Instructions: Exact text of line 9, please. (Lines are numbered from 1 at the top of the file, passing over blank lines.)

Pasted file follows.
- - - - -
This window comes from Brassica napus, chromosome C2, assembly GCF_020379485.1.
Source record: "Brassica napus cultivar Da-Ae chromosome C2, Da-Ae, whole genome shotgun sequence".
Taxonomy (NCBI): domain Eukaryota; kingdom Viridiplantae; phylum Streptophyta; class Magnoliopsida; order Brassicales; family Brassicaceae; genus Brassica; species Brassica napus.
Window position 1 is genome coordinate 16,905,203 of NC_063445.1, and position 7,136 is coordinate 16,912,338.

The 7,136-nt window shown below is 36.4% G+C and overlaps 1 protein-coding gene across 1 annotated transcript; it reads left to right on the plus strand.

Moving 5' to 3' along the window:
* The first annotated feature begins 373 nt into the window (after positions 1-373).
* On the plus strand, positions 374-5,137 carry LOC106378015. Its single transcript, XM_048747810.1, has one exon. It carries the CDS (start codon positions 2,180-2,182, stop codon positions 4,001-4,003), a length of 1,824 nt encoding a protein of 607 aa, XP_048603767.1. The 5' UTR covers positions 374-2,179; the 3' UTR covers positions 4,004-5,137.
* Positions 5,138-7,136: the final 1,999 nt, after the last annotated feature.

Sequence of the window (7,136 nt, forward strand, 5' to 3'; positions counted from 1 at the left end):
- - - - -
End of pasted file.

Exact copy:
* Positions 5,138-7,136: the final 1,999 nt, after the last annotated feature.